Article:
Can't say much about DirectCompute or CUDA, but I have been doing a lot of work on OpenCL lately. I have to say it is somewhat of a pain to get running, and the spec seems to be implemented slightly differently in some aspects by various vendors (probably due to the fact that the spec is horribly worded
at times everywhere) but other than that, it does work, and is fairly nice to use once you get the hang of it. It requires quite a bit of engineering, though, so I am pretty sure nobody is using it in games. However, all three are capable of interop'ing with D3DX and GL, to some extent.
DirectCompute: neat integration with D3D10/11, so using it is really fun and easy. However, Windows only.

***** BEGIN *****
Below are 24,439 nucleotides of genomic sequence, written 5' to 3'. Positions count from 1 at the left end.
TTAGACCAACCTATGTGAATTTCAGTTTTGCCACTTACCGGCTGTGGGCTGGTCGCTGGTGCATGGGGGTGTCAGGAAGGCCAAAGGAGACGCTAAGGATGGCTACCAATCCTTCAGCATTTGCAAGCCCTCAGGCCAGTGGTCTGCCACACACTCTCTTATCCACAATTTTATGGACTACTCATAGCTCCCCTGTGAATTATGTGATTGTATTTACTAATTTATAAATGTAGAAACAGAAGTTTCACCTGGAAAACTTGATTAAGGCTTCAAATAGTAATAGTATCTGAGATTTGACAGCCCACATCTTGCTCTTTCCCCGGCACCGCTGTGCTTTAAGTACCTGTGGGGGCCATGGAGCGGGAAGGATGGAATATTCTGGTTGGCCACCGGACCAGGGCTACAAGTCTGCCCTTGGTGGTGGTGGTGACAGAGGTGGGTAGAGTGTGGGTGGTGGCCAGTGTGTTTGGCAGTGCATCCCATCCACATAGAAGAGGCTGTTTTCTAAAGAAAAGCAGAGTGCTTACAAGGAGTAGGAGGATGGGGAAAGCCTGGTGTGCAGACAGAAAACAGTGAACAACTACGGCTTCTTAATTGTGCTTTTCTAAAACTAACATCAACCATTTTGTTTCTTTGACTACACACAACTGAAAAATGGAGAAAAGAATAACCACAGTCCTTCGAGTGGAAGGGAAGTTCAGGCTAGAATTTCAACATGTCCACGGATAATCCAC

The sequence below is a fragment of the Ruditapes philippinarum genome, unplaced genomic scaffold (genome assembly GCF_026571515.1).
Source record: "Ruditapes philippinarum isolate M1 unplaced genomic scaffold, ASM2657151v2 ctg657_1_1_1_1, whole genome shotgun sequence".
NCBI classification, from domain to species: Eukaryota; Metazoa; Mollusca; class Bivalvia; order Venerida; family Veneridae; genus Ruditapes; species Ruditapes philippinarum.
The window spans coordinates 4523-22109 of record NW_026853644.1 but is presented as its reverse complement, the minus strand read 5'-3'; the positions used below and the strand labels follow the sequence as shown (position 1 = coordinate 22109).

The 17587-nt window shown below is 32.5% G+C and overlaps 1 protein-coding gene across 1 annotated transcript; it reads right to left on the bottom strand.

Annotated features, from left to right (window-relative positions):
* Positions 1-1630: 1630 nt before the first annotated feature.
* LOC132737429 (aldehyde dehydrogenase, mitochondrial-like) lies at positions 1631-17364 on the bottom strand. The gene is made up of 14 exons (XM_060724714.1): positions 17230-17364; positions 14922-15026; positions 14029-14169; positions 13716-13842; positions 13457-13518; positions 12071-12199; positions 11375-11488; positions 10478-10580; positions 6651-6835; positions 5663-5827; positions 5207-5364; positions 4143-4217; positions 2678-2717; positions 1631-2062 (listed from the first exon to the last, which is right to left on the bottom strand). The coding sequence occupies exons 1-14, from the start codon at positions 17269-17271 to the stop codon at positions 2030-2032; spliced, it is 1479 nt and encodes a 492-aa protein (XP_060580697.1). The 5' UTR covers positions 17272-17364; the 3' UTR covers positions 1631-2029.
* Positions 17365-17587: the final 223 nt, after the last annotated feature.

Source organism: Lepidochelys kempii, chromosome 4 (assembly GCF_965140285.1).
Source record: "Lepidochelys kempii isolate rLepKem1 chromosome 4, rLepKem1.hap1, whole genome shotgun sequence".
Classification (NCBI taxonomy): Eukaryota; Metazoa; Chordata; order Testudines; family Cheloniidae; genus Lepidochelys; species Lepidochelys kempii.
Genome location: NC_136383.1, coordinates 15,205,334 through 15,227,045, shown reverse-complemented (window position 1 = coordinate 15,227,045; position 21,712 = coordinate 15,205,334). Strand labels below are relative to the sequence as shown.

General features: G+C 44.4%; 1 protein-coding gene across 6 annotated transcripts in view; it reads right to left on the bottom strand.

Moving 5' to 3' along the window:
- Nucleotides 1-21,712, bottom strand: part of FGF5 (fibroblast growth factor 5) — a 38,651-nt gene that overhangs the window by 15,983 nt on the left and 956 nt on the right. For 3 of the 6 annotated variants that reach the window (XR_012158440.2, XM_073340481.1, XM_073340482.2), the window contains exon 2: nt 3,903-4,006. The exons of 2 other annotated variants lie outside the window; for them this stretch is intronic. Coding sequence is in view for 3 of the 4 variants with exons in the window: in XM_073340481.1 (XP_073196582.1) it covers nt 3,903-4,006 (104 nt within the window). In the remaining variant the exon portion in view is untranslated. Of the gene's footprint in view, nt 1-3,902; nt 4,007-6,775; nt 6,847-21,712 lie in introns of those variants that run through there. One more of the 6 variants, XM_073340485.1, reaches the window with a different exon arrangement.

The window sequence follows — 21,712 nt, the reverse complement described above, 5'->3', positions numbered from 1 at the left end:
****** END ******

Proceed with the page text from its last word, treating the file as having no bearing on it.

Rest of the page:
CUDA: simple to use, somewhat mature, NVIDIA only, and has lots of built-in libraries (for instance, I believe JC2 used the FFT library for generating water heightmaps in realtime, and other games like to run PhysX on it), cross-platform
OpenCL: the API is somewhat tedious, and is not very used nor very mature, but runs on many devices (with the caveat above), cross-platform
As you can see, they all have different advantages, weaknesses, and goals, but I believe that realistically only DirectCompute and CUDA are seeing any use in games due to maturity and easy integration. That said, you should keep in mind that OpenCL in particular was never meant for graphical work, but for general-purpose computation on various devices such as GPU's, FPGA's, etc... so while it's not being used in games, it is being used elsewhere (3D renderers like LuxMark, scientific applications, etc..)